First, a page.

Every so often your writer is reduced to scratching his head bemusedly at what leftist religious shareholder activists deem worthy of prioritization. Whether based on religious faith or not, it always seemed to me shareholders’ concerns should be maximization of return on investments rather than reshaping the world into a progressive utopia.
Yet here we have the religious shareholder activists of the Interfaith Center on Corporate Responsibility and Boston Common Asset Management celebrating a victory that their press release practically equates with alleviating world poverty, hunger and disease. Yes, dear readers, ICCR and BCAM successfully convinced Mondelez International Inc. – the corporate bogeyman responsible for such crimes against humanity as the delicious snack foods Oreos, Cadbury, Ritz Crackers and Triscuits – to drop all advertising aimed at children under 12 years old:
While the company had a policy in place that prohibited any advertising to children under six, and called for any advertising to children 6-11 to meet specific nutritional criteria, the new policy will go even further. According to Mondelez’ website:
We decided to further strengthen our Marketing to Children Policy. Starting January 1, 2016 we will no longer advertise our products directly to children under age 12, irrespective of the product’s nutritional profile. We will focus all advertising efforts towards the parents and adults, giving them information and choices to help make mindful snacking decisions for themselves and their families. Our brands are in the process of transitioning their marketing campaigns.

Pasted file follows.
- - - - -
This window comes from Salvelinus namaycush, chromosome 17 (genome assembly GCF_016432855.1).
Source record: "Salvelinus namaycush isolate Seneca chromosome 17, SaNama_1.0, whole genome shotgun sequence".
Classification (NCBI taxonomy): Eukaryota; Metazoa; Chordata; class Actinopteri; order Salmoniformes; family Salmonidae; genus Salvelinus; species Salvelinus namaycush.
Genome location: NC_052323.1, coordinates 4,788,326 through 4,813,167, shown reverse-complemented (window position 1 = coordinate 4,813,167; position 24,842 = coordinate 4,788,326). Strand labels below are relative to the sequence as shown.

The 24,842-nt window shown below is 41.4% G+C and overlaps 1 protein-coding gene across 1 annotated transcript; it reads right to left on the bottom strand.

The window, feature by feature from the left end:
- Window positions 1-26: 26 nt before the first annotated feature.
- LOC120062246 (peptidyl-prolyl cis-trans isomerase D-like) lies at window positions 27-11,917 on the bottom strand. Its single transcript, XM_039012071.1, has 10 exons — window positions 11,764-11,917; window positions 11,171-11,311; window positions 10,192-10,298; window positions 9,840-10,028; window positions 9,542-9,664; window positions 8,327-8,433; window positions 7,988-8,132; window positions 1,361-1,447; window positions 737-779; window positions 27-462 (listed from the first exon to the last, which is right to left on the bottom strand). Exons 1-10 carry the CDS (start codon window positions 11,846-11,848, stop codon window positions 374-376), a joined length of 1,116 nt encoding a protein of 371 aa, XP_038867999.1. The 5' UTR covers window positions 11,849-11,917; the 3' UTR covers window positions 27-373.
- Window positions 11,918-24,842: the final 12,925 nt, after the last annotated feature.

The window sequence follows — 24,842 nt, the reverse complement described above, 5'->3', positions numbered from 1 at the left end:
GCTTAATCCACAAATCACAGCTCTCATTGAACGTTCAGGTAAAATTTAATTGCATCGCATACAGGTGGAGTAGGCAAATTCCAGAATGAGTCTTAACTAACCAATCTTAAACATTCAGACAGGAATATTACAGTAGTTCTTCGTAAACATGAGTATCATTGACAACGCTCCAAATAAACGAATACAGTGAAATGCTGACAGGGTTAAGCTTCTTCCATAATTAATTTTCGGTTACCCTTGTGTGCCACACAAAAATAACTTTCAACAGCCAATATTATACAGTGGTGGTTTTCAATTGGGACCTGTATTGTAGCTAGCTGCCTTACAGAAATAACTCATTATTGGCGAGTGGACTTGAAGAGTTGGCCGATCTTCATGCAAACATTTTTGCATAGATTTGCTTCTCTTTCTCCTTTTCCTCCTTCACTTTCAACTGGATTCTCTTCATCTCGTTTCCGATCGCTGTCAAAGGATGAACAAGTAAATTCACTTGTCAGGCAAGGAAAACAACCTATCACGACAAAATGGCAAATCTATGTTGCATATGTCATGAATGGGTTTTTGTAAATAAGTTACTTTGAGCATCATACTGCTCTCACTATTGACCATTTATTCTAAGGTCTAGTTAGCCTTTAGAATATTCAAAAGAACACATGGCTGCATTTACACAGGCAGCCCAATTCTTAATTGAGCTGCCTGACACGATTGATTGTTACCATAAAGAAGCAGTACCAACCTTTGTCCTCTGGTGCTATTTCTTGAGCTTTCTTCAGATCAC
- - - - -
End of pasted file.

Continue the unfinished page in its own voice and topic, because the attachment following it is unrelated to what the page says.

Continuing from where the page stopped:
Boy howdy, the global sigh of relief rushes at me like the sound of a whirlwind. However, the ICCR and BCAM busy-bodies aren’t quite finished preening:
ICCR members have been in dialogue with the company, advocating for stricter policies that will shield kids in the 6-11 age group from direct ads for snack foods and products that may compromise children’s nutrition. Child-directed advertising for snack foods, sugary drinks and other unhealthy foods has been linked to the epidemic of childhood obesity, as children are considered especially vulnerable to these advertising messages.
The shareholders believe the new policy sets the industry standard for responsible marketing to youth that will result in healthier food choices for children and importantly, establishes a model for other food companies to follow.
Said Lauren Compere of Boston Common Asset Management, “Mondelez has shown us that it understands the risks some of these products pose for children’s health and is putting the right safeguards in place to ensure that children aren’t being directly targeted with ads that feature the ‘junk foods’ known to cause obesity and other health problems.”
Readers will note the weasely text of Mondelez – “irrespective of the nutritional profile” – and ICCR’s claim a link exists between advertising and childhood obesity that might “compromise children’s nutrition.” Good grief, and too bad Mondelez found it necessary to cave to ICCR and BCAM hooey at the expense of shareholders who reasonably expect a major international company to put them first rather than wasting time and precious corporate resources on such silliness.